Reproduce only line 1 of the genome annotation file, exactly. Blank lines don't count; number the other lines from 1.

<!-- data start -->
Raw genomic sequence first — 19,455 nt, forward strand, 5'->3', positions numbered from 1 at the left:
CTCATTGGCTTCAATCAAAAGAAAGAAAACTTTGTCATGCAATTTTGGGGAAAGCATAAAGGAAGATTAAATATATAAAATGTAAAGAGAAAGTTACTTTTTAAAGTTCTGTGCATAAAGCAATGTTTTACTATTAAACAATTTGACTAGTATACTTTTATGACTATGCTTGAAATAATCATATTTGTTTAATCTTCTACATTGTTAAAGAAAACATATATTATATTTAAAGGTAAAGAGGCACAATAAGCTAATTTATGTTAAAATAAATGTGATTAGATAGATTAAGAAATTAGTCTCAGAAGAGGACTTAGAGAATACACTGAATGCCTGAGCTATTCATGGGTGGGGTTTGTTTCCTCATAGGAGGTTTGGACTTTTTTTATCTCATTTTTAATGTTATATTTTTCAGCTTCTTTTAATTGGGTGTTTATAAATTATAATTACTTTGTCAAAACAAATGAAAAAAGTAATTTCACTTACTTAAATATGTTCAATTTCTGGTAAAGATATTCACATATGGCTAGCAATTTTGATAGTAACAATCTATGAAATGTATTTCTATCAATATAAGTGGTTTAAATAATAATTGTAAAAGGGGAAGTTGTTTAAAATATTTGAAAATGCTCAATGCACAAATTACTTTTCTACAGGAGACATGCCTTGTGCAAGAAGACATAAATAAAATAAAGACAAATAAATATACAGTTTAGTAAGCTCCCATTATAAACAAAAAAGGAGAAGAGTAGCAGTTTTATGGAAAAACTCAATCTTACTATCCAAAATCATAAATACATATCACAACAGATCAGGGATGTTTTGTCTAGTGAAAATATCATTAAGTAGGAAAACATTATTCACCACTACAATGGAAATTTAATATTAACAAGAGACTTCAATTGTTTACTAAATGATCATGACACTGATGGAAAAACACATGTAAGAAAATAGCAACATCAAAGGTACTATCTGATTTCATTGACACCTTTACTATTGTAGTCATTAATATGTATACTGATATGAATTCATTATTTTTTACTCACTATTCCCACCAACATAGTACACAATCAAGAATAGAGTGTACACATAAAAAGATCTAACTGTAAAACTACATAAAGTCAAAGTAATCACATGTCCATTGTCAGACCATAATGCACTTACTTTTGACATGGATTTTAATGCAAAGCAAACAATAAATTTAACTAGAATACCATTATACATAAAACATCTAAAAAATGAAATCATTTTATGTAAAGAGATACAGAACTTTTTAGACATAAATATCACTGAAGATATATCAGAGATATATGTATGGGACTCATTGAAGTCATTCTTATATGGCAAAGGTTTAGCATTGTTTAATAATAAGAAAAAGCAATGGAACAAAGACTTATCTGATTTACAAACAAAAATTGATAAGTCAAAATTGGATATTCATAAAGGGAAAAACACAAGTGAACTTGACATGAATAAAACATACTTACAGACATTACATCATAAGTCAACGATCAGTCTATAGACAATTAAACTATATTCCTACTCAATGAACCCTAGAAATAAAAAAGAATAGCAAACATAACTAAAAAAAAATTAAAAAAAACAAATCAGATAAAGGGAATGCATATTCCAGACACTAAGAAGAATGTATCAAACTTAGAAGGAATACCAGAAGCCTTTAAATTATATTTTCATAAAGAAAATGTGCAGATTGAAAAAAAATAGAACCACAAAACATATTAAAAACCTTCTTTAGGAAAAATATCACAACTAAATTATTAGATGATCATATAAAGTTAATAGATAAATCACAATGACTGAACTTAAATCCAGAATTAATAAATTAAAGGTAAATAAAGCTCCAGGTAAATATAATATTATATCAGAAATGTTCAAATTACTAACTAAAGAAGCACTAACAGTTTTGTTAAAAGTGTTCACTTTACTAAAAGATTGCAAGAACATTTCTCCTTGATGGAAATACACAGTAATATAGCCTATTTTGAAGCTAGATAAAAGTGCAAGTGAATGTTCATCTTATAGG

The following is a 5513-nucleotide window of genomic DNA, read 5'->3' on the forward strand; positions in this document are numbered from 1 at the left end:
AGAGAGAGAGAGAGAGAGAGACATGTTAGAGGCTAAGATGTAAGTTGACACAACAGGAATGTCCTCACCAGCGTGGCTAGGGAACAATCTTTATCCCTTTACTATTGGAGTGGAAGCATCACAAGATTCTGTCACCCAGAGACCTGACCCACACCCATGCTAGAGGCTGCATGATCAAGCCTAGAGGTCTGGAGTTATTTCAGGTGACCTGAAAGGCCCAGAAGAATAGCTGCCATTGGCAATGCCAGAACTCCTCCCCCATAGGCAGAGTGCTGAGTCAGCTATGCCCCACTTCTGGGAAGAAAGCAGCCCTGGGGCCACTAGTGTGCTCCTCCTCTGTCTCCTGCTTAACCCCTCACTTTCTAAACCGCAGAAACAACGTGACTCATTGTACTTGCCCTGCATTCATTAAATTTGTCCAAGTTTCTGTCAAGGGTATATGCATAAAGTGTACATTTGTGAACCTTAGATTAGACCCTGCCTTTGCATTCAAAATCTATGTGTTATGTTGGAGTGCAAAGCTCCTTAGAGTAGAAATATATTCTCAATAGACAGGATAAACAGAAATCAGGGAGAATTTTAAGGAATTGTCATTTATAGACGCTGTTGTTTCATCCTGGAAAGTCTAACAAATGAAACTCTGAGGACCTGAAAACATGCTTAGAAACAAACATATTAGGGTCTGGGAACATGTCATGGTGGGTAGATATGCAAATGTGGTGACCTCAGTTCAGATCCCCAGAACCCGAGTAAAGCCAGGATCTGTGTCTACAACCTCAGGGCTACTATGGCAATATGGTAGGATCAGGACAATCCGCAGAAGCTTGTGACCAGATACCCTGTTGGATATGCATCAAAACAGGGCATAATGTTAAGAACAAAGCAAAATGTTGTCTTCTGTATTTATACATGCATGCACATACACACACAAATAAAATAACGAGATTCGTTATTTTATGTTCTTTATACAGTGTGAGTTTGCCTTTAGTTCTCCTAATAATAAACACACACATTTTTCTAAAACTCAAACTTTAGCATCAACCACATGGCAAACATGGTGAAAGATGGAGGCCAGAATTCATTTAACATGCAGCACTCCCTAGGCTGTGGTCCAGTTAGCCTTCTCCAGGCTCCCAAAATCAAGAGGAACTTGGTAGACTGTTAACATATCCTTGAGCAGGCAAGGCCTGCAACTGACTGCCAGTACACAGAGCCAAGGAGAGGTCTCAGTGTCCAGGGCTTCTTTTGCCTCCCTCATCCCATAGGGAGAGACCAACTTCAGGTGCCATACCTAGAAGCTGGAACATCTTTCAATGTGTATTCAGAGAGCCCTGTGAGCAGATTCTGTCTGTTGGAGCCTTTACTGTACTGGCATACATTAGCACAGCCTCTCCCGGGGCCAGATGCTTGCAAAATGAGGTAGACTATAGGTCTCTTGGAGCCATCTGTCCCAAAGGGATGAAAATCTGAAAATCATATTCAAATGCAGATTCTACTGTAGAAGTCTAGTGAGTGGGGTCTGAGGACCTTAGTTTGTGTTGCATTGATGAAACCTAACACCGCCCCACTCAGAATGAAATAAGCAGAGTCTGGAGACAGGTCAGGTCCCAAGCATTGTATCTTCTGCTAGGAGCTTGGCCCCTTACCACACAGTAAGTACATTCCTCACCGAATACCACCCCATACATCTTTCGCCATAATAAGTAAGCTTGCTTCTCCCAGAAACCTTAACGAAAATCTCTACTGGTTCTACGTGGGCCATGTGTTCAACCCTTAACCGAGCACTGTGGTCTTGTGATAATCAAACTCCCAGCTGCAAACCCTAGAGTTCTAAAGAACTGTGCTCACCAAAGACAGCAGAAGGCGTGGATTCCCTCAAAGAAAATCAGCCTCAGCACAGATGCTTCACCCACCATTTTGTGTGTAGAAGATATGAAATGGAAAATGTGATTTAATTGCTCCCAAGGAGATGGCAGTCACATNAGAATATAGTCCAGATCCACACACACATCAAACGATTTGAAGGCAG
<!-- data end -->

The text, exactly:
Raw genomic sequence first — 19,455 nt, forward strand, 5'->3', positions numbered from 1 at the left: